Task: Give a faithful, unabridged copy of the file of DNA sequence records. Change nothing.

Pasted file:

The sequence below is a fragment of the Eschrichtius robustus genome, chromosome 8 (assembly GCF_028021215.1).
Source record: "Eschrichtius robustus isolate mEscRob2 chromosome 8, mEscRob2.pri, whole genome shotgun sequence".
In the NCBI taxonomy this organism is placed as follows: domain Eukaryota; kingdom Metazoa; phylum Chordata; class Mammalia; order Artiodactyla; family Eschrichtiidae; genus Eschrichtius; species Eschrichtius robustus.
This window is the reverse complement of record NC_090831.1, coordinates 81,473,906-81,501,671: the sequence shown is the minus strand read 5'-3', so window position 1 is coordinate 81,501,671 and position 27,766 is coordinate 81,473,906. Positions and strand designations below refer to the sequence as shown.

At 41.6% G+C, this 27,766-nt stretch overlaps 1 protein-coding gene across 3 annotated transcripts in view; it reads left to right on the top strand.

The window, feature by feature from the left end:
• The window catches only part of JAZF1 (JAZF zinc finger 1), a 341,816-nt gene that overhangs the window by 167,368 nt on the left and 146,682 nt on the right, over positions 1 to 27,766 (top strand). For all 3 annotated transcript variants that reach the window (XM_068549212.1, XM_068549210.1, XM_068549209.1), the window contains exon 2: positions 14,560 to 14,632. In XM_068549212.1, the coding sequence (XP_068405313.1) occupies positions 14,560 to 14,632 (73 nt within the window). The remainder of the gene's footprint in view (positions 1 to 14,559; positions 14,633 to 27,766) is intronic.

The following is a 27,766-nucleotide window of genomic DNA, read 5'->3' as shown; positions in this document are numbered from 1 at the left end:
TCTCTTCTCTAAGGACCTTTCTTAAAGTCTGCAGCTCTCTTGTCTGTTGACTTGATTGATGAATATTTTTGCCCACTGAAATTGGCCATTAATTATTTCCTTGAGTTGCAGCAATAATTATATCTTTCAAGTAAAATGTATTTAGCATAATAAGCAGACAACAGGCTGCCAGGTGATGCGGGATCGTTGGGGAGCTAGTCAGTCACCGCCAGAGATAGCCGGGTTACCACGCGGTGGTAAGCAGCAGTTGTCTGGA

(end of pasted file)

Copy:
The sequence below is a fragment of the Eschrichtius robustus genome, chromosome 8 (assembly GCF_028021215.1).
Source record: "Eschrichtius robustus isolate mEscRob2 chromosome 8, mEscRob2.pri, whole genome shotgun sequence".
In the NCBI taxonomy this organism is placed as follows: domain Eukaryota; kingdom Metazoa; phylum Chordata; class Mammalia; order Artiodactyla; family Eschrichtiidae; genus Eschrichtius; species Eschrichtius robustus.
This window is the reverse complement of record NC_090831.1, coordinates 81,473,906-81,501,671: the sequence shown is the minus strand read 5'-3', so window position 1 is coordinate 81,501,671 and position 27,766 is coordinate 81,473,906. Positions and strand designations below refer to the sequence as shown.

At 41.6% G+C, this 27,766-nt stretch overlaps 1 protein-coding gene across 3 annotated transcripts in view; it reads left to right on the top strand.

The window, feature by feature from the left end:
• The window catches only part of JAZF1 (JAZF zinc finger 1), a 341,816-nt gene that overhangs the window by 167,368 nt on the left and 146,682 nt on the right, over positions 1 to 27,766 (top strand). For all 3 annotated transcript variants that reach the window (XM_068549212.1, XM_068549210.1, XM_068549209.1), the window contains exon 2: positions 14,560 to 14,632. In XM_068549212.1, the coding sequence (XP_068405313.1) occupies positions 14,560 to 14,632 (73 nt within the window). The remainder of the gene's footprint in view (positions 1 to 14,559; positions 14,633 to 27,766) is intronic.

The following is a 27,766-nucleotide window of genomic DNA, read 5'->3' as shown; positions in this document are numbered from 1 at the left end:
TCTCTTCTCTAAGGACCTTTCTTAAAGTCTGCAGCTCTCTTGTCTGTTGACTTGATTGATGAATATTTTTGCCCACTGAAATTGGCCATTAATTATTTCCTTGAGTTGCAGCAATAATTATATCTTTCAAGTAAAATGTATTTAGCATAATAAGCAGACAACAGGCTGCCAGGTGATGCGGGATCGTTGGGGAGCTAGTCAGTCACCGCCAGAGATAGCCGGGTTACCACGCGGTGGTAAGCAGCAGTTGTCTGGA